By Boshika Gupta
In its latest advertisement for lamb, Meat and Livestock Australia (MLA) decided to try something unusual and unexpected. The campaign “You never lamb alone” has a premise that seeks inclusivity by showing gods, prophets and messiahs of different faiths and beliefs sharing a meal.
We have Jesus, Moses, Aphrodite, Buddha, Ganesha, Zeus, Obi Wan Kenobi, and Ron Hubbard, the man who started Scientology sitting together. Mohammed doesn’t show up, calling to say that he can’t be present because he needs to pick up a child from day-care.
Everyone else settles down around a plate feasting on lamb as the host comments, “It’s a nightmare catering for you lot with your dietary requirements.” It features friendly chitchat between the guests. Moses, for example, steps up when Hubbard starts talking about his religion and pitching it. He tells him, “Let’s not get into religion at the table.”
The host is also shown to be an atheist that prompts Ganesha to comment, “We really need a better marketing team.”
This video has led to a major furore of sorts. Many Hindus have taken offense to the ad showing Lord Ganesha consuming meat and India has lodged a diplomatic protest with Australia. On Friday, the Indian High Commission in Canberra said that it had issued a “demarche” to three Australian government departments.
Australia’s Advertising Standards Bureau revealed that more than 30 complaints have been received so far over the advertisement relating to “a number of faiths”. Additionally, an online campaign to call for a ban of the commercial has gotten thousands of signatures.
“Beliefs change over time. God is portrayed the way society thinks,” said Siddhi Deshpande, a professor of Ancient Indian culture at St. Xavier’s College, Mumbai. She explained that Indian mythology actually depicts the Gods as Kshatriyas, implying that this group participated in animal sacrifice and consumption of meat was not unheard of. Ancient texts may have reflected the society’s beliefs during those times, according to Deshpande.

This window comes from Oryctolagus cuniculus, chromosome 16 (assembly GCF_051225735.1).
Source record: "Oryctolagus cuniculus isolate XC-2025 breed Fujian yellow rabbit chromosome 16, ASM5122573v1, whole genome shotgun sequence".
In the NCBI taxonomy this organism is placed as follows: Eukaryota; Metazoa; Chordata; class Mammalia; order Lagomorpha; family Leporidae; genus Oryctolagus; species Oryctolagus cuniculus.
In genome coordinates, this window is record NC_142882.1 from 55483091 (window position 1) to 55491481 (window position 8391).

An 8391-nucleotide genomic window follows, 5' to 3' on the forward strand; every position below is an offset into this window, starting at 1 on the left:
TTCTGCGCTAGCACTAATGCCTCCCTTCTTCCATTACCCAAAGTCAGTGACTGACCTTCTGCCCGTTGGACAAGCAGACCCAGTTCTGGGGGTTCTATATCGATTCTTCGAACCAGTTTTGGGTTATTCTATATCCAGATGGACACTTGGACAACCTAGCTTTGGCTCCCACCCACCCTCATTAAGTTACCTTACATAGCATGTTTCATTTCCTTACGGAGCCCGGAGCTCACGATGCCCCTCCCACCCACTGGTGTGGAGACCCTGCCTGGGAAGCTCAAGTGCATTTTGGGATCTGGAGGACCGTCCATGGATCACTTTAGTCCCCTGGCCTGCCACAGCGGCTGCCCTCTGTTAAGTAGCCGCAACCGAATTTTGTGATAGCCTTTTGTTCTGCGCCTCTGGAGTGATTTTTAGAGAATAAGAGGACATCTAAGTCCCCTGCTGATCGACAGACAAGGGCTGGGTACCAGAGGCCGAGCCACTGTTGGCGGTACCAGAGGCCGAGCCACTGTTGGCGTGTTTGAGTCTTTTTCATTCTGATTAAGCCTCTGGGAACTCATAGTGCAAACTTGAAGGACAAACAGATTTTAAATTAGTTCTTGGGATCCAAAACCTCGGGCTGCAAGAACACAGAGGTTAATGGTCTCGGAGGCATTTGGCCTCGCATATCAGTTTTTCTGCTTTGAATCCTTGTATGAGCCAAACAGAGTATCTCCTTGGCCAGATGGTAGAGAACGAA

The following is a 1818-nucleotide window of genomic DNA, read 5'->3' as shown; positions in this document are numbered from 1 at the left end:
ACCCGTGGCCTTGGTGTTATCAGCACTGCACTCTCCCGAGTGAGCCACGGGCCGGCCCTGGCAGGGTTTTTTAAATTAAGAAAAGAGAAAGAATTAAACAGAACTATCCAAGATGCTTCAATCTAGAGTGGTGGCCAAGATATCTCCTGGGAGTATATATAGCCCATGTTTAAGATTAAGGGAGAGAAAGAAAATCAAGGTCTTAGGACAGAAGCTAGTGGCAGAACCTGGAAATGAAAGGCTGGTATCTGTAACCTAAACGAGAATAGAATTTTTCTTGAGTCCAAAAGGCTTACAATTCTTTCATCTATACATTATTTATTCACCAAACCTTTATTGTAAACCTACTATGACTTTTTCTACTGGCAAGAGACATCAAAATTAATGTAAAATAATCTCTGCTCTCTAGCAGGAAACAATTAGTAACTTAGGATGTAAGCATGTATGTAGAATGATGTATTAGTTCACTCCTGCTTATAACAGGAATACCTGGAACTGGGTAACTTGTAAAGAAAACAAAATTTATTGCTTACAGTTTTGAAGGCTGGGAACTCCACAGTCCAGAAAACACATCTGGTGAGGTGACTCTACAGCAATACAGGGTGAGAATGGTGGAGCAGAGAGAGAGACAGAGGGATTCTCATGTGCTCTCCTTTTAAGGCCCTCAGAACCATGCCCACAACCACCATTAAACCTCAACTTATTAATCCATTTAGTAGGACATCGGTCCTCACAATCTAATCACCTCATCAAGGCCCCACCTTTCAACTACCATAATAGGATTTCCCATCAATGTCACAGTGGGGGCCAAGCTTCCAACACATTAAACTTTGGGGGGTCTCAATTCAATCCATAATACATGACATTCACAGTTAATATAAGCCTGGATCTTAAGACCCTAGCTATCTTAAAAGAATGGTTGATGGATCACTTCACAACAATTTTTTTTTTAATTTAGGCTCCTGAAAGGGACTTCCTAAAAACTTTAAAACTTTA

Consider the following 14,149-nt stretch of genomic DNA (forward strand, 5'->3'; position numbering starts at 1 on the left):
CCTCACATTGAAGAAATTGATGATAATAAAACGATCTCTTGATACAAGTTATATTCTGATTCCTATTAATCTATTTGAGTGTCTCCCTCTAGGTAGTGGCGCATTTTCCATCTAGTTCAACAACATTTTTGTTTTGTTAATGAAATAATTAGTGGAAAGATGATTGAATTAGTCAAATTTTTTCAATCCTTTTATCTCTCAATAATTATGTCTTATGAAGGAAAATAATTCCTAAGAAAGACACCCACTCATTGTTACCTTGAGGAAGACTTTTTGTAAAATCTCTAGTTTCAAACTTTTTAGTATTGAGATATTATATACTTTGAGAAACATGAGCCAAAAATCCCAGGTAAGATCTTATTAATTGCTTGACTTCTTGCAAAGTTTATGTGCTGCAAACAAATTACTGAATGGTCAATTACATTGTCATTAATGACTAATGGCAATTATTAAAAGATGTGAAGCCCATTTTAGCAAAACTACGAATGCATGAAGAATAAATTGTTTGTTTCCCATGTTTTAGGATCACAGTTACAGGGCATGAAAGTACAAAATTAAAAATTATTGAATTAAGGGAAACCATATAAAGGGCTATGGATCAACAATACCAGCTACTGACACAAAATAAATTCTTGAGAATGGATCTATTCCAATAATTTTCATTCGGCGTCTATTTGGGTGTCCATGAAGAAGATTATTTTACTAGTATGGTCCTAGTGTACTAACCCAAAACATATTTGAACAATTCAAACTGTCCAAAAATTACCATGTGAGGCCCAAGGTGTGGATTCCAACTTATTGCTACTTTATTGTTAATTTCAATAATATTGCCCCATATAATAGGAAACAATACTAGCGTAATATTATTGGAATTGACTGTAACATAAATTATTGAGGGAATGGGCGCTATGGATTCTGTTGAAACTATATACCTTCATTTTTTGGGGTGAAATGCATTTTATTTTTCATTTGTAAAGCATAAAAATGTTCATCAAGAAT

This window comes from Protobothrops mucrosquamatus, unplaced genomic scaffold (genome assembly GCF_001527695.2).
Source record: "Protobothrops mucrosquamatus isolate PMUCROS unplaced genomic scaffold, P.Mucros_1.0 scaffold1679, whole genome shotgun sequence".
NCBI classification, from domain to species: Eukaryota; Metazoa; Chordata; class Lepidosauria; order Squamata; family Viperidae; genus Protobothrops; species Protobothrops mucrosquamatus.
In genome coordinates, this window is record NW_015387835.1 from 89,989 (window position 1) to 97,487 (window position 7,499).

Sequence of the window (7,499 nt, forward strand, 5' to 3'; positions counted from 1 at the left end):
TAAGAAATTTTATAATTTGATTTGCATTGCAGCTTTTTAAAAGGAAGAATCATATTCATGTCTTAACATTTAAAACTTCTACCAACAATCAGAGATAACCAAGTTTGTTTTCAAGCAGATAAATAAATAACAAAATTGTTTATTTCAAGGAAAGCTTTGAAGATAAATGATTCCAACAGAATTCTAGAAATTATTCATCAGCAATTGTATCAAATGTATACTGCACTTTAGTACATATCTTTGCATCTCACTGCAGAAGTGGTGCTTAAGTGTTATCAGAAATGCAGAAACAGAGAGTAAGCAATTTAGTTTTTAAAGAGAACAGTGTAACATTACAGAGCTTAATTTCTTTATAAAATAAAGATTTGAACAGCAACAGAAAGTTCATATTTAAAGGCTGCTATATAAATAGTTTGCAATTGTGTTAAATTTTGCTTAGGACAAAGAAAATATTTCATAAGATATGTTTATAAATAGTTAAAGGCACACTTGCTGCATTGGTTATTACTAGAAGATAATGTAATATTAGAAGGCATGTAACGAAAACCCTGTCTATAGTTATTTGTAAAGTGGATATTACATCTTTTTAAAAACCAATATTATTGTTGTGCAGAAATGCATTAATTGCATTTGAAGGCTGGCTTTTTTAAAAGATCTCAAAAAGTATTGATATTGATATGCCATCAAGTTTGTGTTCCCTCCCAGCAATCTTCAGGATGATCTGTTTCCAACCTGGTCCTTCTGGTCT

Youngsters in India share differing views on the matter. Gautam Ravichandran, a sales professional, thinks that the brand shouldn’t have ventured into tricky territory. “How much ever a bohemian one might be, talking to an audience requires understanding their sensibilities in the first place,” he said.
The ad is currently not available on YouTube in India and seems to have been pulled down from the site after the controversy.
Meanwhile, the Indian High Commission in Canberra said in a statement that the ad should be removed because many people considered it “offensive and hurting their religious sentiments”.
A student at Tata Institute of Social Sciences, Abha Joshi has a different perspective, saying that it’s problematic to homogenise something like eating habits of all Hindus. She said that many Hindus from marginalized castes do consume meat. “It is important to note that the marginal ‘upper caste’ Hindu population is offended,” she said. A writer, Prakruti Maniar had something similar to add. “I’m speaking as a Hindu and I think that’s important in this case – I don’t think it is offensive simply because offense as a term is so controversial. If I’m sentimental about something, that’s my problem. Why would I force anybody else to think according to me?”
Selective outrage is scattered across this debate with people sharing absolutely differing views, bringing their personal experiences, conditioning and eating habits into perspective. There isn’t one simple answer that fits all, hinting that there’s more it to than meets the eye.
A tiny community of Lord Ganesha devotees in Koppal district, Karnataka offer meat and alcohol to the God every year during the Ganesh Chaturthi festival. This sub-sect of the Kshatriya community wants to leave no stone unturned as they believe that this offering will please their deity and bring them abundant wealth and happiness. They include liquor, chicken as gifts and in a particular case, even lamb and fish. This practice significantly differs from the norm.
BJP legislator from the Maharashtra Legislative Assembly, Yogesh Sagar, opined that there’s no point in encouraging religious controversies like this one by raising a hue and cry about them. “It’ll only spread if they do. There’s no end to this,” he said. A BJP corporator, Dr. Ram Barot disagrees. “It (the advertisement) is a wrong thing because a majority of Hindus are vegetarian and they will be hurt by this ad. This ad shouldn’t be presented,” he said, adding that even if the ancient texts depict otherwise, a majority of Hindus cannot fathom their Gods eating meat and a representation like that severely hurts their sentiments.
Essentially, the way we imagine Gods in our heads and our perspective changes over time, making it difficult to stick to one particular ideology at a time. Walking on rocky terrain like this one requires a lot of thought, research and caution. Tread softly, if you must because you don’t know what you’ll find on the other side.
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